AN official of the African National Congress was gunned down outside a hotel in Natal Province late Saturday after dining with a group of visiting professionals from the United States.
Skumbuza Ngwenya, chairman of the ANC branch in the strife-torn township of Imbali near Pietermaritzburg, was assassinated by unknown gunmen as he left the Windsor Hotel.
The incident gave a group of Americans on a fact-finding tour of South Africa a rare close encounter with the ongoing violence in the Natal province.
Mr. Ngwenya "was extremely intelligent and articulate and had a very strong presence," said Kent Wong, director of the Center of Labor Research and Education at the University of California at Los Angeles (UCLA).
Mr. Wong shared a table with Ngwenya and spent most of the evening talking to him.
"We spoke at length about the subject of political violence. He expressed his concern that most of the violence was motivated by the South African government," said Wong.
The UCLA researcher said Ngwenya had told him he did not believe the theory that the political violence was random, and noted that people who established a link between the state and the violence were often killed before they could complete their work.
"He looked at his watch several times during the evening and at about 10 p.m. he rose and apologized and said he would be in danger if he stayed any longer," Wong said. "He walked out of the front door of the restaurant and within minutes we heard two bursts of gunfire."
Ngwenya died minutes later from head and neck wounds. He is another victim in an unrelenting war between supporters of the ANC and the Zulu-based Inkatha Freedom Party that has claimed nearly 6,000 lives in Natal province alone since it began seven years ago.
An independent judicial commission heard evidence last week of links between the state and Inkatha in fomenting violence in Natal and the black townships around Johannesburg.
The ANC and human rights groups have repeatedly accused the government of waging a secret war against the ANC through a "third force" which operates within and outside the security forces.
An average of 100 people - mainly Zulus - die in Natal every month in a vicious civil war which claimed more than 1,200 lives in 1991.
Last month at least 91 people in the province died in the political violence that rages through both urban and rural areas.
Last week unidentified gunmen shot and killed three children after ambushing the automobile of Imbali deputy mayor Abdul Awetha, who is also the leader of Inkatha in the township.
Police say a group of 16 men with AK-47 rifles attacked the car in which Mr. Awetha and his 16-year-old son were traveling.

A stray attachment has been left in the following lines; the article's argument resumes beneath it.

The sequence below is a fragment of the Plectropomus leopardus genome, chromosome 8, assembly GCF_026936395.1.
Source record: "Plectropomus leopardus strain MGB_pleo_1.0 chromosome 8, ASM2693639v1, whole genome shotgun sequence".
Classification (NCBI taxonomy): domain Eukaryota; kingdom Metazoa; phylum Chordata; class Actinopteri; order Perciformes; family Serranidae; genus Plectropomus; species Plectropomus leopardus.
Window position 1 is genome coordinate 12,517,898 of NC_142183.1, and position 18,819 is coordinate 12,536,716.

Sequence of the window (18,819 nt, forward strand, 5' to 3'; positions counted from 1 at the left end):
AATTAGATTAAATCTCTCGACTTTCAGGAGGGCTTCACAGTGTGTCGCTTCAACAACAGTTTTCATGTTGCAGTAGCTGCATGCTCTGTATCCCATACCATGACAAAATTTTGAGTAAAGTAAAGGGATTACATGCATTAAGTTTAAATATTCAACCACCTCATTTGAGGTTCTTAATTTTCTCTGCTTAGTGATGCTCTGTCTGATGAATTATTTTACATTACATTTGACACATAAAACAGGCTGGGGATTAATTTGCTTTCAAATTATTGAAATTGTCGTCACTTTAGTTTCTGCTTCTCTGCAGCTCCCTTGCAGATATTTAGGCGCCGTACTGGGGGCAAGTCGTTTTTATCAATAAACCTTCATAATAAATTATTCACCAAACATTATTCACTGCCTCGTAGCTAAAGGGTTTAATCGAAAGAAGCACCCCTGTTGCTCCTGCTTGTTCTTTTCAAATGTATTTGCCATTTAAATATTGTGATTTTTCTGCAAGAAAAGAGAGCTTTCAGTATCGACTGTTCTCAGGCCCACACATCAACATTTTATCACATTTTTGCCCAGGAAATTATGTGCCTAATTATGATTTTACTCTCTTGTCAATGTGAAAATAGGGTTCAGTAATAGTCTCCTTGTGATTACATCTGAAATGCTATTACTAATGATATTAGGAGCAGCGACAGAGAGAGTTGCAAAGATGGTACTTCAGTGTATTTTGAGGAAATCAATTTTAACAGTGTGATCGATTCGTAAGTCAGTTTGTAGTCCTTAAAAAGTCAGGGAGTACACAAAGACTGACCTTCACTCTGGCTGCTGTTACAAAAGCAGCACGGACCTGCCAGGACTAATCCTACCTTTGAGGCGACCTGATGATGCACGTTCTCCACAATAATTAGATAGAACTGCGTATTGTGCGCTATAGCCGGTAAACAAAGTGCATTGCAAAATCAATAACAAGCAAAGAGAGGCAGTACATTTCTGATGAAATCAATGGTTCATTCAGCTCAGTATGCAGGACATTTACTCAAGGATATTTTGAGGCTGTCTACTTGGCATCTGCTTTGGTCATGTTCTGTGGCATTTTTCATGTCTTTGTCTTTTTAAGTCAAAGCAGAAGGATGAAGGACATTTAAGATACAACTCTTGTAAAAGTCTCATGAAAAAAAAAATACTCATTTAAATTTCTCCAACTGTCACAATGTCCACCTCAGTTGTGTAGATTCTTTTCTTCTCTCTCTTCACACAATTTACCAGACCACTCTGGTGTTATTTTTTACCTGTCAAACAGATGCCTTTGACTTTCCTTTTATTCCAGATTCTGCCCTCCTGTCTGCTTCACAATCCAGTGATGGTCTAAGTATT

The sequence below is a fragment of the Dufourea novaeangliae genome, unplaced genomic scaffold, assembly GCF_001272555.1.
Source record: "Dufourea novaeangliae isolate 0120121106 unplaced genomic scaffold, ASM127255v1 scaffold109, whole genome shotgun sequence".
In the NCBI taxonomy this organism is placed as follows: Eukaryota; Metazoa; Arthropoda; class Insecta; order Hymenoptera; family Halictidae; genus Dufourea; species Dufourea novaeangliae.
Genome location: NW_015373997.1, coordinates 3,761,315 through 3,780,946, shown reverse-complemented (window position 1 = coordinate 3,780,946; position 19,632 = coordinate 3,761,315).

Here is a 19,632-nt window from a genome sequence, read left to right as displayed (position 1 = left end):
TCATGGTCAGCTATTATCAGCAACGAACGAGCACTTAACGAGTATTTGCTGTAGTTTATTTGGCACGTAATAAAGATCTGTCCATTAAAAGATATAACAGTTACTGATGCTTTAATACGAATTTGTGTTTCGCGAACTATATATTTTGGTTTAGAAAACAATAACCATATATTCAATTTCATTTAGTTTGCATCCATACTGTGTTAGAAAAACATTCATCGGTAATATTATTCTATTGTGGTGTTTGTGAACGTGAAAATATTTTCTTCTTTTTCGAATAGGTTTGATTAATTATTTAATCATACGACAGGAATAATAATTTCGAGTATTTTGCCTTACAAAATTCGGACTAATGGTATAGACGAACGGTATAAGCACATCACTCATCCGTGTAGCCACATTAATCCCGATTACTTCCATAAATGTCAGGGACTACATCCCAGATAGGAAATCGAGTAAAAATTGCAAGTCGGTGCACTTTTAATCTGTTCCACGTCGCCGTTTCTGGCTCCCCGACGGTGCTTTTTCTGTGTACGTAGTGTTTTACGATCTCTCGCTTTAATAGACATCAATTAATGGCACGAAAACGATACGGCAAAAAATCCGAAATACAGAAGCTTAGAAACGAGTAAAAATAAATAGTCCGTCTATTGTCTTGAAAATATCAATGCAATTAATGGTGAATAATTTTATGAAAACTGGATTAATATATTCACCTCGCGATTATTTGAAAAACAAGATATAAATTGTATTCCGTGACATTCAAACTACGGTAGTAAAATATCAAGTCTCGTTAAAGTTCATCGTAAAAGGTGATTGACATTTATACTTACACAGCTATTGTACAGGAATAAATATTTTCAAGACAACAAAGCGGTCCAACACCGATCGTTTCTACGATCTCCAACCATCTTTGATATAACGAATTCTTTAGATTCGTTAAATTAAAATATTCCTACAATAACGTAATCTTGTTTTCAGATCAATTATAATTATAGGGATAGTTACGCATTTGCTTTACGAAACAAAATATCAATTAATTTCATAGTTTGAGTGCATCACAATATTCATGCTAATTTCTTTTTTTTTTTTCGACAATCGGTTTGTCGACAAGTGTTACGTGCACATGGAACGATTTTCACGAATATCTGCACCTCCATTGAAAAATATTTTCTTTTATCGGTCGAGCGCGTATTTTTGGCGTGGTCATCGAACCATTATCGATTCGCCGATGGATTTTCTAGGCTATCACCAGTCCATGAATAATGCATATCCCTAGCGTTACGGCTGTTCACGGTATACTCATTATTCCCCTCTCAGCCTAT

Awetha and his son, Ismail, escaped after returning fire, but the gunmen then apparently walked up to the car and killed the three children aged between six and nine years.
ANC officials have insisted that there is no evidence that their members were involved.
The Ngwenya assassination on Saturday came after a recent escalation of political violence in Imbali township, which had been relatively subdued throughout last year.
Wong said the group of Americans and South Africans stayed at the scene for three hours until Ngwenya's body had been removed.
Mr. Ngwenya had been dining with a group of American college professors, health-care workers, and community activists who are in South Africa to study local conditions during the political transition.
They have held a number of meetings with church groups, health-care workers, education officials, and agricultural workers. They also met with US Embassy officials.
Wong said he felt a tremendous frustration at the fact that more was not being done to investigate and curb the violence in Natal.
"I am very concerned about the role of the security forces in the violence," said Wong.
"And I am concerned at the US government's haste in embracing the South African government without seriously investigating the killings that are continuing," he said.
"The horrible reality that people in the townships have to live with hit us full in the face," said Cynthia Brown, program director of Southerners for Economic Justice in Durham, North Carolina.
"Our goal was to learn more about the political, social, and economic shift during the transition in South Africa," said Ms. Brown. "This experience moved us beyond the academic into the full horror of the reality here."
She said her visit brought home the fact that it was going to take a lot more than a change in political leadership to change the quality of life and the way people relate to each other in South Africa.
"We have found it a very much more complex situation here than is portrayed in the American media."